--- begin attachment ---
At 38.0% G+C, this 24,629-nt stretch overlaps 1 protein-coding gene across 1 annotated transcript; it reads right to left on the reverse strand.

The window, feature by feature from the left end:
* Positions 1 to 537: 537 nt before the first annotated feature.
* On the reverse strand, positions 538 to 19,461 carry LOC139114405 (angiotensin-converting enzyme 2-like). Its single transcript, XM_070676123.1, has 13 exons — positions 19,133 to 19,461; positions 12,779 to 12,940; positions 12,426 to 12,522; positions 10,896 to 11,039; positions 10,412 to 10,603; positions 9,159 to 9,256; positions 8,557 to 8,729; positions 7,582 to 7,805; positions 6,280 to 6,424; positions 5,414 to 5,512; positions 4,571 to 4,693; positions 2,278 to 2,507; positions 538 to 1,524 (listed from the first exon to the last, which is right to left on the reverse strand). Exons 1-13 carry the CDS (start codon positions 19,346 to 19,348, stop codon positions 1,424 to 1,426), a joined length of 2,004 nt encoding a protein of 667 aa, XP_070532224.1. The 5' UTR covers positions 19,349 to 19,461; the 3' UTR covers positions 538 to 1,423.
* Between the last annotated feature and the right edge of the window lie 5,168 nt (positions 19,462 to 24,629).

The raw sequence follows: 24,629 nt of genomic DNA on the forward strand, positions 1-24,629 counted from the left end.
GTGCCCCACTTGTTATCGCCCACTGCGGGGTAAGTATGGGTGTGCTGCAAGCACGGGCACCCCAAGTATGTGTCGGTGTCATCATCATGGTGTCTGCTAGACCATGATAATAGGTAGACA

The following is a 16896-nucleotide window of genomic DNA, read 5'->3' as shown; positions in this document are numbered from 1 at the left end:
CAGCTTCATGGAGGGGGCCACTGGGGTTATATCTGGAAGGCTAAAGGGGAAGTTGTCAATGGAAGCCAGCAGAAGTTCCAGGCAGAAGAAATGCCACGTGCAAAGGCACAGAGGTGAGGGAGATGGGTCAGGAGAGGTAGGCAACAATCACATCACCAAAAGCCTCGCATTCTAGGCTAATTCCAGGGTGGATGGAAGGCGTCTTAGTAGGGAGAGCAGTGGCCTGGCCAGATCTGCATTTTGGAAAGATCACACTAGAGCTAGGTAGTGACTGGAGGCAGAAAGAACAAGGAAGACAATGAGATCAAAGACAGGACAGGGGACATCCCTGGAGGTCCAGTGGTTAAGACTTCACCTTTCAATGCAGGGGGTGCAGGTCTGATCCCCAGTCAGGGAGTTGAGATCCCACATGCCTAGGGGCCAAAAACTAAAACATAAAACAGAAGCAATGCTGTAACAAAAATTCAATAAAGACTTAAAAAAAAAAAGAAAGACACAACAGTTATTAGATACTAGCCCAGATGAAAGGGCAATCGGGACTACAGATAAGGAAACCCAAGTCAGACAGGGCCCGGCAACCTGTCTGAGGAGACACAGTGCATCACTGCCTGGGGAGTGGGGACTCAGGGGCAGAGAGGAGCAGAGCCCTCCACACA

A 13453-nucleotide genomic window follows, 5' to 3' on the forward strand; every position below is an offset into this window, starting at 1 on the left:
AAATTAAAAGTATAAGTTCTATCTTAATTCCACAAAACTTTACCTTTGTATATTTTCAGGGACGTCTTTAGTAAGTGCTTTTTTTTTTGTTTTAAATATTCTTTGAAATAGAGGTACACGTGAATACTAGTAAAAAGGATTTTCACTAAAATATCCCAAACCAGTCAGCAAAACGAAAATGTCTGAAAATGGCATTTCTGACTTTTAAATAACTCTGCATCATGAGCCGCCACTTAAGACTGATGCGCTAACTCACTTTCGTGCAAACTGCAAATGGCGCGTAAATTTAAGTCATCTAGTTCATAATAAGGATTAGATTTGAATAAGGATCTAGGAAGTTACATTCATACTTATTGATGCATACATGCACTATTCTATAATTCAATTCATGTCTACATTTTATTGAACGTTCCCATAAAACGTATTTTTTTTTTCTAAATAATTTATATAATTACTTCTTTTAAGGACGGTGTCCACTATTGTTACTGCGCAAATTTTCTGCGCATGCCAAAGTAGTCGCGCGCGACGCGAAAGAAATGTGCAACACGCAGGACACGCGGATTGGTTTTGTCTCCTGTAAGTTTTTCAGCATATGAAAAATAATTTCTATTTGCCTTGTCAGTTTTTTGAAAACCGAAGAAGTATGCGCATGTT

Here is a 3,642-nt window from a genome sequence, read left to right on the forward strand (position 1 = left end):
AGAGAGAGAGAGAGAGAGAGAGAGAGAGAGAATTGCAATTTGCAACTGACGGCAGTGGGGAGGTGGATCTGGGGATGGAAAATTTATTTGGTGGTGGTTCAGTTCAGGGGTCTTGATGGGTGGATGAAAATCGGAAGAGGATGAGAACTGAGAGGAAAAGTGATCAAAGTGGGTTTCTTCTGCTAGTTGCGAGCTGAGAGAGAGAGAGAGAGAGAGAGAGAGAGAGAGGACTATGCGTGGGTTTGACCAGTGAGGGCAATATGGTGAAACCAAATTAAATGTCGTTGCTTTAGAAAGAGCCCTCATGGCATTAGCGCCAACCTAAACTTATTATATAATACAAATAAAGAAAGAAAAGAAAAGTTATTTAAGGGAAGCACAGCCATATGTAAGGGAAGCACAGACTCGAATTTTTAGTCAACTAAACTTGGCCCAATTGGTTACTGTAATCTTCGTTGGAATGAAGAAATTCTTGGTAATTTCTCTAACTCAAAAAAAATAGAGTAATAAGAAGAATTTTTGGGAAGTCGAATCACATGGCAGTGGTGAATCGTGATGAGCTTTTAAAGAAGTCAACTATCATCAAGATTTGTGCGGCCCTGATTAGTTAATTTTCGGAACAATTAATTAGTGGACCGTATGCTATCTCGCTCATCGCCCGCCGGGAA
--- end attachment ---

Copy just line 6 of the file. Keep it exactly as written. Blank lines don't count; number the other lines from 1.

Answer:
The raw sequence follows: 24,629 nt of genomic DNA on the forward strand, positions 1-24,629 counted from the left end.